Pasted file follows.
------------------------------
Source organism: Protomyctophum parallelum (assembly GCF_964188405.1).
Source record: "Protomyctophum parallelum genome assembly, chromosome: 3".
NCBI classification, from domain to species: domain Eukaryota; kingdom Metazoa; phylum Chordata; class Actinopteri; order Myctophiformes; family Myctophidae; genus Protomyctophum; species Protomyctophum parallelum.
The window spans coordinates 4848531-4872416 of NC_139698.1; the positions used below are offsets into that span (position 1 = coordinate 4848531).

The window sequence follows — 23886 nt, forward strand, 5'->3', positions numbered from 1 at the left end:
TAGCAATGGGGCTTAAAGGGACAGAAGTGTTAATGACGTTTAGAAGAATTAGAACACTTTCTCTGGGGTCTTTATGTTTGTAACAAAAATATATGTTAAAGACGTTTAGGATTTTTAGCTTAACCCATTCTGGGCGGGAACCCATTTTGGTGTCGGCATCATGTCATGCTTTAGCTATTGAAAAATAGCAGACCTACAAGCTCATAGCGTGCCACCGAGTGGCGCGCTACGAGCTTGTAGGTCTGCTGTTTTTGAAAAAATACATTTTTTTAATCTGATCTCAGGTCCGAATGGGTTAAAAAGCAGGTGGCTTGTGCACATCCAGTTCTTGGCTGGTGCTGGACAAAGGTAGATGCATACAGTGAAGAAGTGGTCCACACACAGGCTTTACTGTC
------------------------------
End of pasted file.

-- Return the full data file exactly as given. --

Source organism: Protomyctophum parallelum (assembly GCF_964188405.1).
Source record: "Protomyctophum parallelum genome assembly, chromosome: 3".
NCBI classification, from domain to species: domain Eukaryota; kingdom Metazoa; phylum Chordata; class Actinopteri; order Myctophiformes; family Myctophidae; genus Protomyctophum; species Protomyctophum parallelum.
The window spans coordinates 4848531-4872416 of NC_139698.1; the positions used below are offsets into that span (position 1 = coordinate 4848531).

The window sequence follows — 23886 nt, forward strand, 5'->3', positions numbered from 1 at the left end:
TAGCAATGGGGCTTAAAGGGACAGAAGTGTTAATGACGTTTAGAAGAATTAGAACACTTTCTCTGGGGTCTTTATGTTTGTAACAAAAATATATGTTAAAGACGTTTAGGATTTTTAGCTTAACCCATTCTGGGCGGGAACCCATTTTGGTGTCGGCATCATGTCATGCTTTAGCTATTGAAAAATAGCAGACCTACAAGCTCATAGCGTGCCACCGAGTGGCGCGCTACGAGCTTGTAGGTCTGCTGTTTTTGAAAAAATACATTTTTTTAATCTGATCTCAGGTCCGAATGGGTTAAAAAGCAGGTGGCTTGTGCACATCCAGTTCTTGGCTGGTGCTGGACAAAGGTAGATGCATACAGTGAAGAAGTGGTCCACACACAGGCTTTACTGTC